We also know that small-cap stocks tend to turn lead large-cap stocks into a sell-off/bear market/ recession. The Russell 2000 – a broad measure of American small-cap stocks - is down 14% since the September peak of last year. While nobody knows for sure if we will see a recession or bear market soon, we do know small-caps always lead the way into bear markets. A bear market is defined a drop of 20% or more, something small-caps are getting perilously close to.
Russell 2000 Index
Energy Department released a report saying that wind power installations are “robust” and prices are “falling”. In fact, wind power now generates a record 7% of America’s electricity and this is only going to rise. Bloomberg estimates the world will glean half its power from wind and solar by 2050. Profits and continued technological advancements are making this happen, not ideology. And if such a 30-year predictions strike you as too lofty, remember that wind power, solar and even home computers were virtually non-existent 30 years ago.
As it happens, several of our Legacy accounts own Innergex, Boralex, Algonquin and Northland which we recently purchased after selling Fortis (which we were up 30% on, plus dividends, but the valuation climbed to historic cycle peak levels). All of these companies have varying degrees of wind turbine assets, all of them pay above average dividends and all of them (save for Northland, which we just bought) have been clear winners in our portfolios. Most importantly, they are profitable businesses that are growing.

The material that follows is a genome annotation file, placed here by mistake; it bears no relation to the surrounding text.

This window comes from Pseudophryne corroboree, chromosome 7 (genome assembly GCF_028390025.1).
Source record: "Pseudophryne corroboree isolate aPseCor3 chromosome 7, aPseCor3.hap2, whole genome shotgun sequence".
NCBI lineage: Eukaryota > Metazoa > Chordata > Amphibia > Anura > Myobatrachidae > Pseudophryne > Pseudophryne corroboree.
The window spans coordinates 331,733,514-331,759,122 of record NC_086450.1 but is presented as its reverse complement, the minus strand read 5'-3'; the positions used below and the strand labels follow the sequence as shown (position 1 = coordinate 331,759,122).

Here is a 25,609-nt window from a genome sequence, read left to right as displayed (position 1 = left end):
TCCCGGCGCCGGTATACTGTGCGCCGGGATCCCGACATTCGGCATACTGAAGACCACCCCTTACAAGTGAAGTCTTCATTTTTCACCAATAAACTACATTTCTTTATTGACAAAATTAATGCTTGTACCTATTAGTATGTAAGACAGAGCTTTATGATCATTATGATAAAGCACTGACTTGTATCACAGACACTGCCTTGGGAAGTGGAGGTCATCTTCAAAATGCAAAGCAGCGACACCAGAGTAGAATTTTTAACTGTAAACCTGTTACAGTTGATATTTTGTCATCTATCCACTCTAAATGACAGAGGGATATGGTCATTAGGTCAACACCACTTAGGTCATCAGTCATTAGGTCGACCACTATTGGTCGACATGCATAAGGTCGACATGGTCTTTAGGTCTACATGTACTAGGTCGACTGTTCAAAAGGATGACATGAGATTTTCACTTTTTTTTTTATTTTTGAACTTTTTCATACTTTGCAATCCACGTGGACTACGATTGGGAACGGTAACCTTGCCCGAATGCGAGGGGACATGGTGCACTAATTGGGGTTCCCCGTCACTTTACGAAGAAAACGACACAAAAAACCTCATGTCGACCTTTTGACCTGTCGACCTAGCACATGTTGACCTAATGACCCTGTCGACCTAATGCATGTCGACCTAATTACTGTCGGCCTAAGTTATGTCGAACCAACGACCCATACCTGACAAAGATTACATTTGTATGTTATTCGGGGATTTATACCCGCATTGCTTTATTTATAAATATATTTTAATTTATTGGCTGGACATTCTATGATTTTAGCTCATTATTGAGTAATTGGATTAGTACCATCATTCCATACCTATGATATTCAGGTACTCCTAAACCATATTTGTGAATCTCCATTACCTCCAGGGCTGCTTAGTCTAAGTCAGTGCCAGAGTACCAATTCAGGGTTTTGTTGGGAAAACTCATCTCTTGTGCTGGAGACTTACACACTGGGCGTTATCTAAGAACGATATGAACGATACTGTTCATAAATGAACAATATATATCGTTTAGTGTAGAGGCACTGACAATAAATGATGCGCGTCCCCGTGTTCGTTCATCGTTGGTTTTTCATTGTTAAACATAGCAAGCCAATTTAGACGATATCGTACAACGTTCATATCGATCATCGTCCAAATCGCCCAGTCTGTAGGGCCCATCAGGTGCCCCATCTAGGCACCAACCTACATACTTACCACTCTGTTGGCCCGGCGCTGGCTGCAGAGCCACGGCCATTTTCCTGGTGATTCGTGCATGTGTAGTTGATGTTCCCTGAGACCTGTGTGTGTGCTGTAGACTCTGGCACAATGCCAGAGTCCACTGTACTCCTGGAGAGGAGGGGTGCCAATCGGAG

Musings Beyond The Markets
Star NFL quarterback Andrew Luck did something few people would have contemplated: walking away from a successful career and an estimated $500 million in future earnings while at the top of his professional game.
Luck follows the New England Patriots star Rob Gronkowski, who retired in March, also at the age of 29.
Most people work because they have to keep the money flowing to live. They don’t have the financial bandwidth to walk away. And when people do manage to earn big money, its usually after many years of hard preparation and dedication to earn it. Work becomes an ingrained part of their self-image as well as a calcified habit. Moreover, successful earners tend to develop increasingly expensive tastes that correlate to their heightened spending power. The treadmill moves faster and registers more miles traversed, but so does the caloric consumption this requires.
Luck has earned an estimated $100 million and probably lives well within his means. Gronkowski earned $53.4 million, and only spent the $3.4 million earned from endorsements. He was well aware of the horror stories of former players going financially broke.